What’s the French for Woof?

Rise and shine! The birds are tweeting, the ducks are quacking, the cows are mooing and the dogs are…gav gav…hold on, I get ahead of myself sometimes. I should start with a brief introduction to onomatopoeia.

This ‘onomatopoeia’ is what refers to words that represent sounds. These sounds don’t have to be animal noises as I demonstrated, but can be the sounds of anything that happens to, well, make a sound.

The air around you can ‘flutter,’ ‘swish,’ ‘swoosh,’ or ‘whip’; too much wind and you might fall and ‘bang’ your head; let out a ‘screech’ and ‘thump’ your hand to the ground, while everyone else ‘claps’ at your unfortunate accident. It’s okay though: get up, grab a drink and ‘gurgle’ it down, let out a ‘belch’ and all’s well, you can go back and ‘chatter’ with your pals.

“Wait” you say, “when will he tell me what on earth ‘gav gav’ is?” Right, I’m on it! ‘Gav gav’ is the sound a dog makes in Russian. “That’s crazy! Dogs bark, make a ‘ruff ruff’ or ‘woof’ sound,” I hear you cry. You are correct — in English they make those sounds, but in Russia dogs speak another language. Danish dogs say ‘vov-vov,’ while Dutch dogs ‘waf waf,’ Finnish ‘hau hau,’ French ‘ouah ouah,’ Japanese ‘wan wan,’ and Turkish ‘hauv hauv.’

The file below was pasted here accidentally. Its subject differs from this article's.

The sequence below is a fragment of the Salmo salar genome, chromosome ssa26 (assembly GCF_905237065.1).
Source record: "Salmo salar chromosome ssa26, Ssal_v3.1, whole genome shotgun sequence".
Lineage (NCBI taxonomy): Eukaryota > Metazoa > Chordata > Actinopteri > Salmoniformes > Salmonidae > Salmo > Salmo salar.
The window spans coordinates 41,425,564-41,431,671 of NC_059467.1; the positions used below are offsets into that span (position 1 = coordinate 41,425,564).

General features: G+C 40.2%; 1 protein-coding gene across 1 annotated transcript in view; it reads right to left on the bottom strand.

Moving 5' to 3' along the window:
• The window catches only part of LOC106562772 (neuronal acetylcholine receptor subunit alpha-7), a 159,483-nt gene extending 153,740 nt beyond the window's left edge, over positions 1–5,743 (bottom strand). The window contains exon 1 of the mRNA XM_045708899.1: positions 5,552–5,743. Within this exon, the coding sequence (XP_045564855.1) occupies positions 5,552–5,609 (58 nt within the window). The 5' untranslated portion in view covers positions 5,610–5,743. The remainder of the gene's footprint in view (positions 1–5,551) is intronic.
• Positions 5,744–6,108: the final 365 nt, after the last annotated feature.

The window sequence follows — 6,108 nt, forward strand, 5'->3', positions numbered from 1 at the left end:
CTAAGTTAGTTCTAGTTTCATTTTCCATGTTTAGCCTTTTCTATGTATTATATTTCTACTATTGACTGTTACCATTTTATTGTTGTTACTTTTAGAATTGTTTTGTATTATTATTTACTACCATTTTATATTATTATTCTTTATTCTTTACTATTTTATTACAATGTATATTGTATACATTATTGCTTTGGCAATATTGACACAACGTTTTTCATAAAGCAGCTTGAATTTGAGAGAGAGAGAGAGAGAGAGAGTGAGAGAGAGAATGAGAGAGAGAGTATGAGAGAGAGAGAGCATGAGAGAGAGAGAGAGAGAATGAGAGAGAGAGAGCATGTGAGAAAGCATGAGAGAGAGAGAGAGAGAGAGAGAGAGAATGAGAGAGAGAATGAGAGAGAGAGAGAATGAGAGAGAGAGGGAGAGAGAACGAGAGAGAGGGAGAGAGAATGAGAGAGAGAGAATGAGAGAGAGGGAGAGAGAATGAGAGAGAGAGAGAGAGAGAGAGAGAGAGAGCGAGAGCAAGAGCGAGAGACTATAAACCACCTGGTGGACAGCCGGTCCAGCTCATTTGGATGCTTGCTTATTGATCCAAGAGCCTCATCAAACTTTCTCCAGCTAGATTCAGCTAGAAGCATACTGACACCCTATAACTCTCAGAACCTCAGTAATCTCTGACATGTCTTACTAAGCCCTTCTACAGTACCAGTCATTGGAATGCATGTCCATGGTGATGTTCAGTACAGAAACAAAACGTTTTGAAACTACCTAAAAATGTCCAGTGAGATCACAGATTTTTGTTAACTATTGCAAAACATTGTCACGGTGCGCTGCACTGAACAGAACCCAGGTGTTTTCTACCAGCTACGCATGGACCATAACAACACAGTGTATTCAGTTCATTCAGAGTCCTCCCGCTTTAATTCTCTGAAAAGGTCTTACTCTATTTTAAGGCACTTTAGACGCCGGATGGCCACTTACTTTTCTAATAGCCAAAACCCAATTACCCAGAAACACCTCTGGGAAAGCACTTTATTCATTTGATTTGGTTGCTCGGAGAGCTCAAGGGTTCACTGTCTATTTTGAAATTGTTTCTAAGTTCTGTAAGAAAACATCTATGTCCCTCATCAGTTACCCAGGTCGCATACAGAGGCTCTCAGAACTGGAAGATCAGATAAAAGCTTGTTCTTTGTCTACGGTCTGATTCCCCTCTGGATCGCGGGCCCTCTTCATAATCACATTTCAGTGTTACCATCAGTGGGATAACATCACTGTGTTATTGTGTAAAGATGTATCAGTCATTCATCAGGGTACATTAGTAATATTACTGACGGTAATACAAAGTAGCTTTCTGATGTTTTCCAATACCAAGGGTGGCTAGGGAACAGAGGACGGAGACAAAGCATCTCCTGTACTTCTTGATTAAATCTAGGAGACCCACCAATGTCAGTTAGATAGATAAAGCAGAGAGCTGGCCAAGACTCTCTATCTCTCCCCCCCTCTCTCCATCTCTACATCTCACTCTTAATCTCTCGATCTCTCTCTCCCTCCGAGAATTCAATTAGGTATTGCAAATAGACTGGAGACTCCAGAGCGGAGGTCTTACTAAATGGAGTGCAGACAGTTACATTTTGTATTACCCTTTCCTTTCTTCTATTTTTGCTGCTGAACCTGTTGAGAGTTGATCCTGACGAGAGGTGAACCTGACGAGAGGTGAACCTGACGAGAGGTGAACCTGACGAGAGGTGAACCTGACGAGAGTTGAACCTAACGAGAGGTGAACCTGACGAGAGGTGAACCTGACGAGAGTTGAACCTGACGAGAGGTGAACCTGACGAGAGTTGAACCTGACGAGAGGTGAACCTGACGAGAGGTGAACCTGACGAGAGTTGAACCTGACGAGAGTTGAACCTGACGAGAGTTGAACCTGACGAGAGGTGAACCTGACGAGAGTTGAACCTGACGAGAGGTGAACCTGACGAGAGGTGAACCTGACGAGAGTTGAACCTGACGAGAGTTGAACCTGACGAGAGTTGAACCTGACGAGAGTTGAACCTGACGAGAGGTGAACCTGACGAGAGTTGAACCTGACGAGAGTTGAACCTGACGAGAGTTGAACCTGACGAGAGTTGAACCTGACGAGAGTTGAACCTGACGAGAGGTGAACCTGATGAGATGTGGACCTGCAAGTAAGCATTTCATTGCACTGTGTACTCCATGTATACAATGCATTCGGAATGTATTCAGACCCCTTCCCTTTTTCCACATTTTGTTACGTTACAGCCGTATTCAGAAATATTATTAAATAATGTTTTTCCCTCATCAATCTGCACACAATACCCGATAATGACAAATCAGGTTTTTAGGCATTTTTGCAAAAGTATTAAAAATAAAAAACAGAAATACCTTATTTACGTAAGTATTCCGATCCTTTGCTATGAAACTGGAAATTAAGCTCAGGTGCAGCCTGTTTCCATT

“Amazing” you say, “are there multilingual dogs too?” No, that’s absurd. What is happening here is that people of different languages have different ways of describing the sounds they hear; in English we hear babies crying as ‘wahwah’.

It seems logical to write the word as we hear it, and most other languages follow that principle. In German there is ‘wäh wäh,’ in Mandarin ‘wā wā,’ and in Bulgarian ‘yaaaaa yaaaaa,’ for example. In some languages however the spelling can appear less obvious to an English speaker: in French it is ‘ouin ouin,’ Finnish ‘byääh,’ while in Catalan it’s ‘anguéé’.

The ‘ticking’ of time in English is most often ‘tick tock,’ whereas in Japanese it is ‘katchin katchin,’ which to us might sound more like ‘ka-ching ka-ching’ as we spend our hard earned cash. Let’s say I ‘crash’ into the car of a Frenchman, he might ‘tut-tut’ his horn, as the heart of my Dutch friend in the backseat races ‘boenk boenk.’ An Italian cop then pulls over with his siren singing ‘nino nino’ and I get out to explain myself when a Spanish dog bites me: ‘chac!’

No, it doesn’t sound like a good day, but there is a lesson to be learnt; despite being one of the more overlooked aspects of language learning, these onomatopoeias are still important, and are of indispensable help when trying to explain to a Japanese doctor how a dog ‘gari gari’ your hand.

Can you think of any other onomatopoeias that make you ‘ha ha’ or ‘hmmm’?